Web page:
The developer that bought the Sao Paulo island in Dubai's The World project is suing Nakheel for allegedly backing out of a deal to transfer its payments into another development.
Sao Paulo Development says in a Dubai World Tribunal claim that it made Dh17.45 million (US$4.7m) in payments to Nakheel, the master developer behind The World, a man-made archipelago off the Dubai coastline representing the globe. The island development was put on hold in the wake of Dubai's property-market downturn, and Sao Paulo says it agreed early last year to transfer its investment to plots in other Nakheel projects.
Nakheel allegedly backed out of that deal, however, even after Sao Paulo put up an additional Dh3.57m of "fresh cash" to ensure it went forward.
Reza Bijani, who has brokered hundreds of such consolidations, had helped arrange for the payments to be transferred into plots in Nakheel's Jumeirah Village project that were originally reserved by Diamond Developers, a local company that is also a plaintiff in the suit. Some of the money was also to be put towards a Palm Jumeirah property.
But the claim says the consolidation was cancelled after a shake-up of Nakheel's board of directors in March last year, when Ali Lootah was appointed its chairman. As the company shifted its oversight and direction, the complaint claims, the plaintiffs were not informed. "Nakheel as of a policy were re-examining consolidations of properties relating to The World," Sao Paulo says.
Instead, it alleges, Nakheel maintained a "deliberate silence" after the management changes, which misled Sao Paulo into believing there "was nothing wrong" with the consolidation.
The suit seeks a declaration that the consolidation agreement is binding and an order directing Nakheel to issue completion certificates on the Jumeirah Village plots that Sao Paulo wants.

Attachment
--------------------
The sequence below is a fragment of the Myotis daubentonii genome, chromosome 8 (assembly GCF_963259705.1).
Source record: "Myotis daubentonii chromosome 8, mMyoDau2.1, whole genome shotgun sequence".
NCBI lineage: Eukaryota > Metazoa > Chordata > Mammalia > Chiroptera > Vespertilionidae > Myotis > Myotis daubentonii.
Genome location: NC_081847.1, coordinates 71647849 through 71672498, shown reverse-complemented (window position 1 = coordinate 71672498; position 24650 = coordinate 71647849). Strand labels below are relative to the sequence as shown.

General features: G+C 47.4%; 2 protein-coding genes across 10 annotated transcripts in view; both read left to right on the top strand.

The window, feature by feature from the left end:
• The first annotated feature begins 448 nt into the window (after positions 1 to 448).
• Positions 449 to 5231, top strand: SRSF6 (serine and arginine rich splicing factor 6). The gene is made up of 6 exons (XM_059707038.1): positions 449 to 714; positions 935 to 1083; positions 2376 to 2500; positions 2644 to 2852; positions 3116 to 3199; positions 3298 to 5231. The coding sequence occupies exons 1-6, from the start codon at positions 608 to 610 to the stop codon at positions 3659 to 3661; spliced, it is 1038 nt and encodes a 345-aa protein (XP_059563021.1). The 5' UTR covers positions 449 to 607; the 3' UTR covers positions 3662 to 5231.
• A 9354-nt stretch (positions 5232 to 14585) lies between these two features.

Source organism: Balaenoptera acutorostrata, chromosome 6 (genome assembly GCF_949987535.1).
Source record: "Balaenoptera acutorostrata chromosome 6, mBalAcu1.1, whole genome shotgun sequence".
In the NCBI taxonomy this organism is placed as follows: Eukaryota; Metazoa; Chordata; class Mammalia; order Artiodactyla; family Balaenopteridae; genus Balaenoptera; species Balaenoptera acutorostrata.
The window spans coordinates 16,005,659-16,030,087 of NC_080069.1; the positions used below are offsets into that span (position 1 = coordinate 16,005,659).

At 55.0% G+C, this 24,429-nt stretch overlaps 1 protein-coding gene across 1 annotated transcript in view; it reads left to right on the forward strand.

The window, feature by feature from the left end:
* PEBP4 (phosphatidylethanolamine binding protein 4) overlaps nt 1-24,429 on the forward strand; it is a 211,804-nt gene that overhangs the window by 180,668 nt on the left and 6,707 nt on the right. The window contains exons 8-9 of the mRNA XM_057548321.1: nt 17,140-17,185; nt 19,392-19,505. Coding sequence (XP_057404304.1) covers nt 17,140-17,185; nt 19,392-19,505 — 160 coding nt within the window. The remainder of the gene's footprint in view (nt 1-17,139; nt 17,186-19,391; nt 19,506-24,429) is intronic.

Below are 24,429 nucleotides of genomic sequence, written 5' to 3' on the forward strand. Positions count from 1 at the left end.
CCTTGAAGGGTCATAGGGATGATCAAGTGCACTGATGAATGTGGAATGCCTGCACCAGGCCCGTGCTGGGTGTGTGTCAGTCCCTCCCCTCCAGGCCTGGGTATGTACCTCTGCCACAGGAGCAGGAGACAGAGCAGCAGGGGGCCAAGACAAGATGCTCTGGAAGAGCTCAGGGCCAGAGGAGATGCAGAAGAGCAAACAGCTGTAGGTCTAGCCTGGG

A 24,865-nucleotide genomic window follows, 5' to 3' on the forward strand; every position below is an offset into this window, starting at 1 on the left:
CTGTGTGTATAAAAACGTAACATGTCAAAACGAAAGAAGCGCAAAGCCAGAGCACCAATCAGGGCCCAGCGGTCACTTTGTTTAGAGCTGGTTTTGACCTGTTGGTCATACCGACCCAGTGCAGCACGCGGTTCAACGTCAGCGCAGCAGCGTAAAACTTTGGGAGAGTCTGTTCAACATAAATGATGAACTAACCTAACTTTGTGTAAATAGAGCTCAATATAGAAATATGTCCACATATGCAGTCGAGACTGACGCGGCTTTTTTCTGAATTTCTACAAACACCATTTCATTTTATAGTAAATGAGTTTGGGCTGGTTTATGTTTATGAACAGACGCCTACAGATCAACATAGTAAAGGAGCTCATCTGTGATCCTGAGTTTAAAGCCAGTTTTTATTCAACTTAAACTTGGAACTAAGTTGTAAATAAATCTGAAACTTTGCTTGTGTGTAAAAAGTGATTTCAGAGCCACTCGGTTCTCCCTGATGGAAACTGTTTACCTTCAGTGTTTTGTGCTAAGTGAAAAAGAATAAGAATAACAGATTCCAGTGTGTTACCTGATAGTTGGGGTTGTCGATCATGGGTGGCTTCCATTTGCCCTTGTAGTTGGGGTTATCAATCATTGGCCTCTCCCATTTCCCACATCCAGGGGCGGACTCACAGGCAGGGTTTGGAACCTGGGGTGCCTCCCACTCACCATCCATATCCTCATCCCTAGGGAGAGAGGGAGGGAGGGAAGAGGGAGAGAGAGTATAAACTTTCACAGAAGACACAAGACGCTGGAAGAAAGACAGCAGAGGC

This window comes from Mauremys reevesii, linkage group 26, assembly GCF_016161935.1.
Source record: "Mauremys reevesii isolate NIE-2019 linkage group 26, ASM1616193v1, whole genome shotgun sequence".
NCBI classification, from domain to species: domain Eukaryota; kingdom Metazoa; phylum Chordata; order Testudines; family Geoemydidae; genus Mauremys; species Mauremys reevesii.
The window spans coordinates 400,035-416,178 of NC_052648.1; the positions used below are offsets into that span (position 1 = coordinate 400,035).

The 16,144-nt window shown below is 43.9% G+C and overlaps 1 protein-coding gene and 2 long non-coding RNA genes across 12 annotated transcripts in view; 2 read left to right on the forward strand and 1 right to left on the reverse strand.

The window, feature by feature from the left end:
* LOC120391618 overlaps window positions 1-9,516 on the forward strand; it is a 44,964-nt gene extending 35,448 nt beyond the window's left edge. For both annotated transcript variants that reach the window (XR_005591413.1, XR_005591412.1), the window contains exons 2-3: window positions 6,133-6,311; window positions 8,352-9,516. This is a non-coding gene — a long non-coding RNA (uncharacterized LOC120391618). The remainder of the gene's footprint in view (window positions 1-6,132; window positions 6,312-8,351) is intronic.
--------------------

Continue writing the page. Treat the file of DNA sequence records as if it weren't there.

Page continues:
Sao Paulo and Diamond Developers, a property company based in Dubai, are also seeking interest, court costs and damages in the Tribunal, a special court set up to hear claims against Dubai World and its subsidiaries, which include Nakheel.
Because the consolidation failed to go through, Diamond claims it has "been unable to issue completion certificates or secure payment of final instalments from purchasers of over 253 property units. The direct financial exposure of Diamond is approximately Dh45m due in payments obligated to contractors and other third parties".
The claim follows a recent ruling in another consolidation case that also involved Diamond. In that action, Diamond won an initial Tribunal decision forcing Nakheel to honour a consolidation agreement. But the Tribunal on Sunday made a further judgment saying Nakheel could charge about Dh600,000 of delay penalties on Diamond's Jumeirah Village properties despite the agreement.
Fares Saeed, the chief executive of Diamond, said he expected completion certificates to be issued within a week. Construction is complete on the properties in Jumeirah Village that were the subject of the dispute, he said.
Nakheel declined to comment and Sao Paulo could not be reached for comment.